Blanck Mass
World Eater

(Sacred Bones)


Ted Hughes famously said that Sylvia Plath would write, “with thesaurus in hand.” It’s a quote that’s held up by some as an example of an underlying desire to undermine his wife’s work. Motivation aside, however, the idea of a literary genius having a practical approach to their craft doesn’t dull the art for me. Just like hours of diligent practice are as valid as God-given talent, the thesaurus, in my opinion, is a useful and perfectly legitimate tool.

Now I’m no literary genius, but when I write about Blanck Mass I find myself grasping for synonyms more than ever. Instrumental music is always more of a challenge for a music critic more used to assessing verses and choruses filled with loss and desire but the work of Benjamin John Power, and that of his Fuck Buttons co-conspirator Andrew Hung, confounds me more thoroughly than anything else. Genre labels come up short – Blanck Mass’s music is more than noise, something other than post-rock, and drone certainly doesn’t do it justice – so that electronic, in all its vagueness, is the most authentic I can muster. It is visceral (synonyms: explosive, impassioned) and it is punishing (severe, relentless), and yet it is much more than’s noble attempts at adding colour to my descriptions.

Another word often tossed around when music critics review electronic music which is vaguely foreboding – ie, that which doesn’t contain an immediately uplifting and whistleable melody – is dystopian. In this case, however, it rings true. Power’s music, and none more so than this album, conjures up a world of totalitarianism, degradation and paranoia. Where previous album ‘Dumb Flesh’ addressed the fragility of the human body and its inevitable eventual decay, ‘World Eater’ explores the brain. It is the sound of our psychological inner beast, the, “highly territorial and violent,” spirit, as Power puts it, that lurks within each of us. In a world which looks set to build more walls than bridges, it is timely.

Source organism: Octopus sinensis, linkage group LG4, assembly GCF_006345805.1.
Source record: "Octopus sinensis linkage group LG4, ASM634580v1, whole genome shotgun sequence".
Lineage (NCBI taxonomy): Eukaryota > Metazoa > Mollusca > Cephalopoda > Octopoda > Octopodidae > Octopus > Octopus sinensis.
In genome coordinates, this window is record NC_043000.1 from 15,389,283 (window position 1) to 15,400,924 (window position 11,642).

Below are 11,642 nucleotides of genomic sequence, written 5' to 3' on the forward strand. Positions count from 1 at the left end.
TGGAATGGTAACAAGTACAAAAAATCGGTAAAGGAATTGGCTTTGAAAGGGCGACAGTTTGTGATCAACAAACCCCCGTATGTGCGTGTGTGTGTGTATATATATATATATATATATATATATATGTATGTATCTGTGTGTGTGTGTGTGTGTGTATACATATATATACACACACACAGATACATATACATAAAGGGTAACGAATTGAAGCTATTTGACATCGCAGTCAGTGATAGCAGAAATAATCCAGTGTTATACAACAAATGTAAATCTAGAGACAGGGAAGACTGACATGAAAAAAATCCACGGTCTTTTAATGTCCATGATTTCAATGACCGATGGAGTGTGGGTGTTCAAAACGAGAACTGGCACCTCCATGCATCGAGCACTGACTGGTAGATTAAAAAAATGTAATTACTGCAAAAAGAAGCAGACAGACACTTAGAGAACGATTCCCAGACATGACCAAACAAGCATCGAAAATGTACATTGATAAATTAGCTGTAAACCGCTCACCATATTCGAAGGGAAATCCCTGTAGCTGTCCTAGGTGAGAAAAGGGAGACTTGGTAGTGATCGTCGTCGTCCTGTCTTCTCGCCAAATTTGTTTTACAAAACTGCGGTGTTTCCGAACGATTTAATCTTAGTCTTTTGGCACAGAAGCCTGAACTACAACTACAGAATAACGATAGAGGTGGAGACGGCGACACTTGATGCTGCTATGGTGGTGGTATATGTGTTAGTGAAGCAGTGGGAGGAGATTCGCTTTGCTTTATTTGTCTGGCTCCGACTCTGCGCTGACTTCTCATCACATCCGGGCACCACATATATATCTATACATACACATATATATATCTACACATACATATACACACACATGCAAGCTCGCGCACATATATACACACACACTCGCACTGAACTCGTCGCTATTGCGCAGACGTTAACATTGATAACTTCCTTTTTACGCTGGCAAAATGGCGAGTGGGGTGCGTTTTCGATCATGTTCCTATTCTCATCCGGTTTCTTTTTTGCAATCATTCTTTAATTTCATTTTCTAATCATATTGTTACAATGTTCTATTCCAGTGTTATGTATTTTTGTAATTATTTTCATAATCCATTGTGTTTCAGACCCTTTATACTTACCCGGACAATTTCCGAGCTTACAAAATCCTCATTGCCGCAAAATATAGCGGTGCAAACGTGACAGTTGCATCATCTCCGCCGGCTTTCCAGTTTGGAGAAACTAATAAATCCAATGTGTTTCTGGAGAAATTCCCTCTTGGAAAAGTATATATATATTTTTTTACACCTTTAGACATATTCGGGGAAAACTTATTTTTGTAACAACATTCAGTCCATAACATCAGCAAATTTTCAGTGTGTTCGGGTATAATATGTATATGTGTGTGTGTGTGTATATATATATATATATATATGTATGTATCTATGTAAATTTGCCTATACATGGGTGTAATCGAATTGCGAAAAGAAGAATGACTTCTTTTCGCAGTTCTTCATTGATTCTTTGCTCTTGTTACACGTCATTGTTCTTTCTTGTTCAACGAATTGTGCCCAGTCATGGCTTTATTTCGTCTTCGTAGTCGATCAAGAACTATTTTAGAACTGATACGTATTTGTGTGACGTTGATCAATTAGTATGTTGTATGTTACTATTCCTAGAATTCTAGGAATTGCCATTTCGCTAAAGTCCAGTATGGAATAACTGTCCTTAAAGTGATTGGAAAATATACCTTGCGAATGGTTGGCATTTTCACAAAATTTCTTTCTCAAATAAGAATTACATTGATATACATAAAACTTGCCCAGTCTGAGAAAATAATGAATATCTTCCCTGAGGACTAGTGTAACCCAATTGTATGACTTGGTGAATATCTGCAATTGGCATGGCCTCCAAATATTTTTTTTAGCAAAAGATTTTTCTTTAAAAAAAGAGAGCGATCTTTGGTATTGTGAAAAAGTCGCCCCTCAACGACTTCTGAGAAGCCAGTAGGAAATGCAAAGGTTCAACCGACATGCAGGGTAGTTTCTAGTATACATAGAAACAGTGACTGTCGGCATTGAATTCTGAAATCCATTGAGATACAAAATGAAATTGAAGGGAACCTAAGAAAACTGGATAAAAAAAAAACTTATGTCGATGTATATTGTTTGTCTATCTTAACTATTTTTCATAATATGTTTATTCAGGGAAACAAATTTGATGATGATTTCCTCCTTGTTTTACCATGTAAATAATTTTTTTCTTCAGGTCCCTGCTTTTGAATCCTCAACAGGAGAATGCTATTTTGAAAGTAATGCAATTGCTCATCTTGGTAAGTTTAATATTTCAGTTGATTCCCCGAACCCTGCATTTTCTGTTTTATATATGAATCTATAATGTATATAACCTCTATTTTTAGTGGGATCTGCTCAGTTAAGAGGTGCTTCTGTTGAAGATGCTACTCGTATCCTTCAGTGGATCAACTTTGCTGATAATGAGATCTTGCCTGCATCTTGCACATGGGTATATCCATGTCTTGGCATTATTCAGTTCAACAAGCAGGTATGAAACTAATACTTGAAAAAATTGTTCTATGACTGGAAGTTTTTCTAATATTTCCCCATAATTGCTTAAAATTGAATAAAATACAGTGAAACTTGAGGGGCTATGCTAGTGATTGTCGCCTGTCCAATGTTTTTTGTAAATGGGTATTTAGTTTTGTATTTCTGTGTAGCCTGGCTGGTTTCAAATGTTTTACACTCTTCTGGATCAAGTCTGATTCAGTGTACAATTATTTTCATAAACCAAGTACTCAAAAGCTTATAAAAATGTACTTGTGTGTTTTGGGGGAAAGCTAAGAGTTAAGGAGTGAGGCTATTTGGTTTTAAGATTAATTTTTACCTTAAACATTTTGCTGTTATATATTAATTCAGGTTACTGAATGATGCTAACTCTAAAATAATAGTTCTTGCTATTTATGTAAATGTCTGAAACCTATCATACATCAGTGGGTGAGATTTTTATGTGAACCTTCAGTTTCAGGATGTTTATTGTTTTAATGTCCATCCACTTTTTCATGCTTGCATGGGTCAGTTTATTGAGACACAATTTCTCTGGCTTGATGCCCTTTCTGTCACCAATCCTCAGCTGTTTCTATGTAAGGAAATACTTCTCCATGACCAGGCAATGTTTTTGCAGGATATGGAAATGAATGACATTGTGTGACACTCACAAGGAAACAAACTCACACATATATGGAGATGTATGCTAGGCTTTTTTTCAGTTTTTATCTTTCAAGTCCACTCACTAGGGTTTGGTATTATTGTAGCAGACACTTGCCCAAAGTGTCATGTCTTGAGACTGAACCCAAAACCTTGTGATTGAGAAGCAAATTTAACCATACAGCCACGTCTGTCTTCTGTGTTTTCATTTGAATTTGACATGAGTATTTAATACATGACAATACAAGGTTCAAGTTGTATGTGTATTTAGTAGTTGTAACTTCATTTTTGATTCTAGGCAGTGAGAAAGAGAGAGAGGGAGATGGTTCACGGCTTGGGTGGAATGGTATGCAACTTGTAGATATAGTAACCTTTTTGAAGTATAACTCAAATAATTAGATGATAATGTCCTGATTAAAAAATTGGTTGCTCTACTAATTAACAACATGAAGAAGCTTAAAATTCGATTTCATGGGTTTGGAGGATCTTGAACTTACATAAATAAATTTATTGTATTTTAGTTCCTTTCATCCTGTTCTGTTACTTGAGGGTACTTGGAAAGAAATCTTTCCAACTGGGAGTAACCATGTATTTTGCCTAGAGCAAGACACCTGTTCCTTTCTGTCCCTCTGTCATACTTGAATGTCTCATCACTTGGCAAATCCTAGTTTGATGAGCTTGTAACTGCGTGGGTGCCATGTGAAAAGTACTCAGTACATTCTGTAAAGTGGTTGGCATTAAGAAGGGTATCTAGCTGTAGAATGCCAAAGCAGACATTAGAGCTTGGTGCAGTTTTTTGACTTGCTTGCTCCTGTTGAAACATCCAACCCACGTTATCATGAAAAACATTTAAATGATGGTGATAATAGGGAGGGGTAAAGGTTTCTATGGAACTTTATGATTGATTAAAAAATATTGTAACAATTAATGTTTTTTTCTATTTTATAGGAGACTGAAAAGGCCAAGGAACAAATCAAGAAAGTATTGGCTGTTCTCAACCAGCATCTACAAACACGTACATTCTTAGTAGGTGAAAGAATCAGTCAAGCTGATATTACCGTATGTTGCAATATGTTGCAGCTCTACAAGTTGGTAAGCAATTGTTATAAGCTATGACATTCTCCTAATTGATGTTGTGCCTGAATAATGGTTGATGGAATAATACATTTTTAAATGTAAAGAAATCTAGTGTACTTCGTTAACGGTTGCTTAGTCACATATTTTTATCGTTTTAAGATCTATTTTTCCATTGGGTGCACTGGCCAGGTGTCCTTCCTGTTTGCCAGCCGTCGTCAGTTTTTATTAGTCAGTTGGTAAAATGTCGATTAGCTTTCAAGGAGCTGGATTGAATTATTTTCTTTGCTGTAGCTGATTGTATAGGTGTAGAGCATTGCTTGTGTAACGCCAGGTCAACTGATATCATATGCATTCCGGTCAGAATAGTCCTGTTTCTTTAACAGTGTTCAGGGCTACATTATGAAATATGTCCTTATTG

From the eeriness of opener ‘John Doe’s Carnival of Error,’ with its loops of deconstructed circus music, through to the gorgeous ‘Hive Mind, ’ a viscous, glittering slice of neo-hip hop that recalls early Balam Acab in its childlike wonder, ‘World Eater’ is a triumph. The jewel in its crown, though, is the superb ‘Rhesus Negative,’ an onslaught of percussive and vocal cut-ups that takes Boards of Canada’s Telephasic Workshop into a much more aggressive space.

Not only a confirmation that the palette of Power’s talents is widening, it’s probably the best song about a blood type that you’ll hear this year.

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